Remembering the Southwest Sweepstakes Race of 1915, part 2

by Lynne Rostochil.

Go here to read Part 1 of the Southwest Sweepstakes story.

Tuesday, April 20th dawned bright and warm in Oklahoma City and provided the perfect spring weather for the kickoff of the highly anticipated Southwest Sweepstakes.  I imagine that classrooms and offices were very near vacant that morning as thousands drove or hopped the trolley to Linwood to check out the action.  Women and young ladies wore their finest walking suits topped with wide-brimmed hats …

… while men donned their summer straw hats and baggy sack suits for the occasion:

I’m sure that with temperatures rising throughout the day, they were all very hot in those layered looks and their feet were probably quite sore, too, but it was important to look your best for all social occasions, so hot and painful they were.

All morning, the hoards continued to arrive, grabbing all of the seats in the bleachers and the reserved boxes on the flat beds or snatching a favorite spot somewhere along the track, especially at the Willard Hook and Rainbow Curve.  According to the Oklahoman, 15 carloads of Apache motorists and 17 cars filled with Enid residents were among the throngs who showed up for this, the largest gathering of people in the city’s short history.  By the time of the first race at noon, the place was completely packed with orderly but anxious spectators waiting for the fun to begin.

The Motorcycle Race

As the day began to heat up in earnest, the first of the dozen motorcycle racers started lining up for their 150-mile race, the inaugural event of the Sweepstakes.  In the lineup were rival Indian and Harley teams, along with several individual riders with no team affiliation:

Earl O. Watts — Apache, OK — Indian
J.W. Eggleston — Ft. Worth, TX — Thor
S.L. Cheney — Tulsa, OK — Excelsior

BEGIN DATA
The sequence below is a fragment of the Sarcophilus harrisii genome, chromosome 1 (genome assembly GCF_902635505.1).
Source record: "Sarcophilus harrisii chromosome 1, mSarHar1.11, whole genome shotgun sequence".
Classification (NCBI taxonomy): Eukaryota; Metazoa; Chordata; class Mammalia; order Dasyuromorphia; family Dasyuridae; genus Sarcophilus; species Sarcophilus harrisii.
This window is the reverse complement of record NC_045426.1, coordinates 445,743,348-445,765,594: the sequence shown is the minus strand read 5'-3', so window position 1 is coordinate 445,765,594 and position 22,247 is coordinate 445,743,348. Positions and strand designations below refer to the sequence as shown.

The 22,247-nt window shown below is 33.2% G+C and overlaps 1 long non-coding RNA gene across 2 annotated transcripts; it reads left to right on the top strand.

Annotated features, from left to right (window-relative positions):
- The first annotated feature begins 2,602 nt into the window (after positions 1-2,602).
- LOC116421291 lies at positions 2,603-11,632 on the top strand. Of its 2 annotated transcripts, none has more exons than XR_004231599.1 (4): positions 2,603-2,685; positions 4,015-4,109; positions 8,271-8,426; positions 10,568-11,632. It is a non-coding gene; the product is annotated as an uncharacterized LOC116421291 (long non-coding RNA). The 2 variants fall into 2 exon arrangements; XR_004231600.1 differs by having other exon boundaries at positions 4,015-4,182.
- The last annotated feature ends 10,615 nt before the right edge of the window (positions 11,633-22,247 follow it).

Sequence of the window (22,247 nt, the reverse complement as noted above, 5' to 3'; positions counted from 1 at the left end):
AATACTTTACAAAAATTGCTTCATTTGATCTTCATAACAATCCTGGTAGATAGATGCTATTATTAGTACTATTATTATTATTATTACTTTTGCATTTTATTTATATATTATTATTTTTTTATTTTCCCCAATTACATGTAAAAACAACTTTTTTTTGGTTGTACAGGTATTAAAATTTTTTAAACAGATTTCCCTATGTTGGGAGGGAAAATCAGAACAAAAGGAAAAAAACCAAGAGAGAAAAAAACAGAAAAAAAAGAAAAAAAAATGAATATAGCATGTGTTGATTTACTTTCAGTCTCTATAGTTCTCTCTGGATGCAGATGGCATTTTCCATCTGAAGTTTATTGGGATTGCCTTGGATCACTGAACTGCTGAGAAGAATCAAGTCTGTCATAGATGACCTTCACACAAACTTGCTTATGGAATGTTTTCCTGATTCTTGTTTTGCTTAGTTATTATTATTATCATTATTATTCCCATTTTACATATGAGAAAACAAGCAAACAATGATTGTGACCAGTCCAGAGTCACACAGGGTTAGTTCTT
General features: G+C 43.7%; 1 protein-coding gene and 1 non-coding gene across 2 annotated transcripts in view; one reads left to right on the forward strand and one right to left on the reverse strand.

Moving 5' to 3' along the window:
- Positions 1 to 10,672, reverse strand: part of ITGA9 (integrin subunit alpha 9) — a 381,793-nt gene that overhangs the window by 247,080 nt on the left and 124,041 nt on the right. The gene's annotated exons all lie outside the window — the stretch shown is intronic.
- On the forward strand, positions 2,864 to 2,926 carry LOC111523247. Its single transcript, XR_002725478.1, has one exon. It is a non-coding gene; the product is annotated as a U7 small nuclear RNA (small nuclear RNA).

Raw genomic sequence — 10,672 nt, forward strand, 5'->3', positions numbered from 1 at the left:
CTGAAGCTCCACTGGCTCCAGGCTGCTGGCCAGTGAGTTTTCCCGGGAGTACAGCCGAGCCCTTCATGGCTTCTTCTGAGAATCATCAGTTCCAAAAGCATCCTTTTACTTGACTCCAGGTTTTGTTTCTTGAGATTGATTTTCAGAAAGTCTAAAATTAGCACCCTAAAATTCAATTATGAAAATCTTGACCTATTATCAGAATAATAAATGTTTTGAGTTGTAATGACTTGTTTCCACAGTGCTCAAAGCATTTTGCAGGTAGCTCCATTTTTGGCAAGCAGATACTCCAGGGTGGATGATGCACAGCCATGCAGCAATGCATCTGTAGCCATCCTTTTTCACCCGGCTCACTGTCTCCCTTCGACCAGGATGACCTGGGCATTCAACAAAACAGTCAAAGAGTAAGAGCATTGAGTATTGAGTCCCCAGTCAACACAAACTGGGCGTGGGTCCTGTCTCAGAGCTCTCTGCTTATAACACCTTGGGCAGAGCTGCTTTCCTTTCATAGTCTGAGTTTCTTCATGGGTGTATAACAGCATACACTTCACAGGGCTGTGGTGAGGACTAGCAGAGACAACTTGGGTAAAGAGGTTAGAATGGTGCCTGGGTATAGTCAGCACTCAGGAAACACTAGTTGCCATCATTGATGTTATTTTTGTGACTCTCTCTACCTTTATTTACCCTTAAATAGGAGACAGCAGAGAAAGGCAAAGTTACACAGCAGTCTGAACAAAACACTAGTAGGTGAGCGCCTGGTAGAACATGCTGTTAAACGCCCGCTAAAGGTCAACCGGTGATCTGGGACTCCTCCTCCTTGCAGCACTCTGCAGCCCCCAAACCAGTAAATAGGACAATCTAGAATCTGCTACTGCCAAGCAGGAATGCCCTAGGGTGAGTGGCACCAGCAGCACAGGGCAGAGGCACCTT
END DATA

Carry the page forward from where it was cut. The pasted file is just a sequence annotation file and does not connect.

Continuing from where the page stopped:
Ray Weishaar — Wichita, KS — Harley Davidson
Joe Walter — Milwaukee, WI — Harley Davidson
Red Parkhurst — Milwaukee, WI — Harley Davidson
Spec Warner — Ellsworth, KS — Indian
Marty Graves — Springfield, MA — Indian
Sam Correnti — Dallas, TX — Indian
Millard Depew — Oklahoma City, OK — Harley Davidson
M.  Murry — Arkansas City, AR — Harley Davidson
C.E. Johnston — Ellsworth, KS — Indian

At the stroke of 12:00, the starting gun sounded and the riders were off:

The early leader was Leslie “Red” Parkhurst, a 6’4″ South Dakota native with a shock of red hair and an easy smile, who was also the first factory racer for Harley Davidson:

Gunning it at speeds up to 83 mph, Parkhurst kept all competition at bay:

Mishaps began soon after the race began.  Spec Warner’s front tire got stuck in a rut on the track and twisted, causing him to crash, and S.L. Cheney also experienced tire trouble when his front wheel blew out.  Both men had new tires put on their bikes and they rejoined the race, but they were too far behind to be any real competition for Parkhurst.

The treacherous Willard Hook, described in the Oklahoman as hovering “low over that northwestern corner of the race course, a heavy pall ready to enshroud the hardy men who matched against it their endurance and ability,” also claimed its first victim during the motorcycle event.  As he entered the hook on the last lap of the race as a strong third-place contender, rider Marty Graves catapulted “through the air from his stricken machine and lay quivering in the grass to be carried away swathed in bandages.”

Parkhurst experienced some challenges of his own during the race.  Midway into the race, his gas tank came loose and the skilled rider had to hold the teetering tank between his legs for the last 50 miles of the race while also averaging 68.5 miles per hour.  Parkhurst’s tenacity paid off, however, when the lanky racer was the first to cross the finish line a full seven minutes ahead of the second place rider, teammate Joe Walter, to claim the $500 purse.  His Harley team finished first, second, and fourth in the race.

The Oklahoma Championship

Shortly after the last cyclist crossed the finish line, it was the amateur racers’ turn.  One by one, the 11 souped-up open-air cars lined up at the starting line and drivers anxiously revved their engines waiting for the signal to start the 99-mile Oklahoma Championship.  The loud pop of the starting gun sounded, sending the racers off to see who could complete the 41 laps in the fastest time.  Almost before the dust settled at the start line, the race claimed its first casualty, and it was our pal Earl Swan:

Unfortunately, Earl washed out at the Willard Hook in the second lap.  Spectators looking for a show saw Swan’s “magnificent Knox rear like an angry steed to spring from the course and stop, smoking and misshapen, against a tree, while the driver and his mechanic lay sprawled in the grass, badly shaken but otherwise unhurt.”